IDEAS home Printed from https://ideas.repec.org/p/mdl/mdlpap/1027.html
   My bibliography  Save this paper

Gender bias and the female brain drain

Author

Listed:
  • Aniruddha Mitra

    ()

  • James T. Bang

Abstract

This paper contributes to the emerging literature on gender differences in the causes and consequences of brain drain. Differentiating between gender bias in the access to economic opportunities and gender differentials in economic outcomes, we find that differences in access have a significant impact on the emigration of highly-skilled women relative to that of men. However, differentials in outcomes do not have a significant impact. Additionally, the structure of political institutions in the source countries does not have a significant impact on the difference in emigration rates.

Suggested Citation

  • Aniruddha Mitra & James T. Bang, 2010. "Gender bias and the female brain drain," Middlebury College Working Paper Series 1027, Middlebury College, Department of Economics.
  • Handle: RePEc:mdl:mdlpap:1027
    as

    Download full text from publisher

    File URL: http://www.middlebury.edu/services/econ/repec/mdl/ancoec/1027.pdf
    Download Restriction: no

    Other versions of this item:

    Citations

    Citations are extracted by the CitEc Project, subscribe to its RSS feed for this item.
    as


    Cited by:

    1. Ruyssen, Ilse & Salomone, Sara, 2018. "Female migration: A way out of discrimination?," Journal of Development Economics, Elsevier, vol. 130(C), pages 224-241.
    2. Nejad, Maryam Naghsh & Young, Andrew T., 2016. "Want freedom, will travel: Emigrant self-selection according to institutional quality," European Journal of Political Economy, Elsevier, vol. 45(S), pages 71-84.
    3. Chiara Falco, 2015. "Education and migration: empirical evidence from Ecuador," Working Papers 297, University of Milano-Bicocca, Department of Economics, revised Mar 2015.
    4. Thierry Baudassé & Rémi Bazillier & Ismaël Issifou, 2018. "Migration And Institutions: Exit And Voice (From Abroad)?," Journal of Economic Surveys, Wiley Blackwell, vol. 32(3), pages 727-766, July.
    5. Naghsh Nejad, Maryam & Young, Andrew T., 2014. "Female Brain Drains and Women's Rights Gaps: A Gravity Model Analysis of Bilateral Migration Flows," IZA Discussion Papers 8067, Institute of Labor Economics (IZA).
    6. Elveren, Adem Yavuz & Toksöz, Gülay, 2017. "Why Don’t Highly Skilled Women Want to Return? Turkey’s Brain Drain from a Gender Perspective," MPRA Paper 80290, University Library of Munich, Germany.
    7. Naghsh Nejad, Maryam, 2013. "Institutionalized Inequality and Brain Drain: An Empirical Study of the Effects of Women's Rights on the Gender Gap in High-Skilled Migration," IZA Discussion Papers 7864, Institute of Labor Economics (IZA).

    More about this item

    Keywords

    immigration; gender; brain drain;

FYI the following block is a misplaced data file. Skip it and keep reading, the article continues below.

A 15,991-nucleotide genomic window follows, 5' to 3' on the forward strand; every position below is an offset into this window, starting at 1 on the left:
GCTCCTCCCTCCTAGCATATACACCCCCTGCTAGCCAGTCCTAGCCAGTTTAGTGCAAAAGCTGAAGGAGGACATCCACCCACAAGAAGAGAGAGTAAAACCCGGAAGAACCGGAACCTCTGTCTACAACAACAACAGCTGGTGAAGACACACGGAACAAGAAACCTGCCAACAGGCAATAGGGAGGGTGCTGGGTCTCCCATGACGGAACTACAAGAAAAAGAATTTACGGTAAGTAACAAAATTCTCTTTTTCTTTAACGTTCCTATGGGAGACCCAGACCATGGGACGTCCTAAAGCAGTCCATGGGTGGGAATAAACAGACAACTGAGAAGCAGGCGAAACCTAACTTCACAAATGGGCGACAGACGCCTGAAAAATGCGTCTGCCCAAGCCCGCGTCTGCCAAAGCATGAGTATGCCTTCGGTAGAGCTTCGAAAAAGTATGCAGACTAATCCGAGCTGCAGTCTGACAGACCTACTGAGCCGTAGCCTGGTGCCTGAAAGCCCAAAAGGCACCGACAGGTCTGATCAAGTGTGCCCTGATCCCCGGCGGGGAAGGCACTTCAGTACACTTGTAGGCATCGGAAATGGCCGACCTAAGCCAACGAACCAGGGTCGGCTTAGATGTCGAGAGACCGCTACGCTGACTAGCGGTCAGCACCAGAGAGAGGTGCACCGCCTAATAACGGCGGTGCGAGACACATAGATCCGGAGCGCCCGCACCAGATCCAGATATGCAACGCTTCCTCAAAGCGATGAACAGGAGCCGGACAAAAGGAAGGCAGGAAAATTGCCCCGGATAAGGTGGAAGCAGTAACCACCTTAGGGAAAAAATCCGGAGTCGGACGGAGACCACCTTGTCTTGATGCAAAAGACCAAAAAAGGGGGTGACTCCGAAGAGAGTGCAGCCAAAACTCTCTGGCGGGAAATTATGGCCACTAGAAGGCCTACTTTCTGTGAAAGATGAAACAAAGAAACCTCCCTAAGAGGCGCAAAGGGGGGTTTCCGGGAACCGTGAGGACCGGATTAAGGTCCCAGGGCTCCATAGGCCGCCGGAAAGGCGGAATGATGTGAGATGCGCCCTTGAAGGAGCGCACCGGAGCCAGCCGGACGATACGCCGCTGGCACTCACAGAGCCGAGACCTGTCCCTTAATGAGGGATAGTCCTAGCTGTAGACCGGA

JEL classification:

    • F22 - International Economics - - International Factor Movements and International Business - - - International Migration
    • O15 - Economic Development, Innovation, Technological Change, and Growth - - Economic Development - - - Economic Development: Human Resources; Human Development; Income Distribution; Migration

    NEP fields

    This paper has been announced in the following NEP Reports:

    Statistics

    Access and download statistics

    Corrections

    All material on this site has been provided by the respective publishers and authors. You can help correct errors and omissions. When requesting a correction, please mention this item's handle: RePEc:mdl:mdlpap:1027. See general information about how to correct material in RePEc.

    For technical questions regarding this item, or to correct its authors, title, abstract, bibliographic or download information, contact: (Vijaya Wunnava). General contact details of provider: .

    If you have authored this item and are not yet registered with RePEc, we encourage you to do it here. This allows to link your profile to this item. It also allows you to accept potential citations to this item that we are uncertain about.

    We have no references for this item. You can help adding them by using this form .

    If you know of missing items citing this one, you can help us creating those links by adding the relevant references in the same way as above, for each refering item. If you are a registered author of this item, you may also want to check the "citations" tab in your RePEc Author Service profile, as there may be some citations waiting for confirmation.

    Please note that corrections may take a couple of weeks to filter through the various RePEc services.

    IDEAS is a RePEc service hosted by the Research Division of the Federal Reserve Bank of St. Louis . RePEc uses bibliographic data supplied by the respective publishers.